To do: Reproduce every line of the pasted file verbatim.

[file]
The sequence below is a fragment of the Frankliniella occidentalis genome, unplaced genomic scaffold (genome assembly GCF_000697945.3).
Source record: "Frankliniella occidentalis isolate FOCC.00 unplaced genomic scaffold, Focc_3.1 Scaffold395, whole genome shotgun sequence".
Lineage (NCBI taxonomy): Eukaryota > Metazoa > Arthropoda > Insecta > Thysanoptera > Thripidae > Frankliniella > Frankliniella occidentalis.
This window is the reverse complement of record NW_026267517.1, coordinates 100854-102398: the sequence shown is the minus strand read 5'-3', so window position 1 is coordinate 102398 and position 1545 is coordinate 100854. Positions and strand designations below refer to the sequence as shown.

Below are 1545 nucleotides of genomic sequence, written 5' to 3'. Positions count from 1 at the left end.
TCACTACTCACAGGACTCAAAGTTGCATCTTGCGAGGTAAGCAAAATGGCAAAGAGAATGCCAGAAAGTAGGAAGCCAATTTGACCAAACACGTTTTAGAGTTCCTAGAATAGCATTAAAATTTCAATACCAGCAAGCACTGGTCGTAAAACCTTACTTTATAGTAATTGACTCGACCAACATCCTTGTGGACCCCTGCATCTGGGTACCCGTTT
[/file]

The sequence below is a fragment of the Frankliniella occidentalis genome, unplaced genomic scaffold (genome assembly GCF_000697945.3).
Source record: "Frankliniella occidentalis isolate FOCC.00 unplaced genomic scaffold, Focc_3.1 Scaffold395, whole genome shotgun sequence".
Lineage (NCBI taxonomy): Eukaryota > Metazoa > Arthropoda > Insecta > Thysanoptera > Thripidae > Frankliniella > Frankliniella occidentalis.
This window is the reverse complement of record NW_026267517.1, coordinates 100854-102398: the sequence shown is the minus strand read 5'-3', so window position 1 is coordinate 102398 and position 1545 is coordinate 100854. Positions and strand designations below refer to the sequence as shown.

Below are 1545 nucleotides of genomic sequence, written 5' to 3'. Positions count from 1 at the left end.
TCACTACTCACAGGACTCAAAGTTGCATCTTGCGAGGTAAGCAAAATGGCAAAGAGAATGCCAGAAAGTAGGAAGCCAATTTGACCAAACACGTTTTAGAGTTCCTAGAATAGCATTAAAATTTCAATACCAGCAAGCACTGGTCGTAAAACCTTACTTTATAGTAATTGACTCGACCAACATCCTTGTGGACCCCTGCATCTGGGTACCCGTTT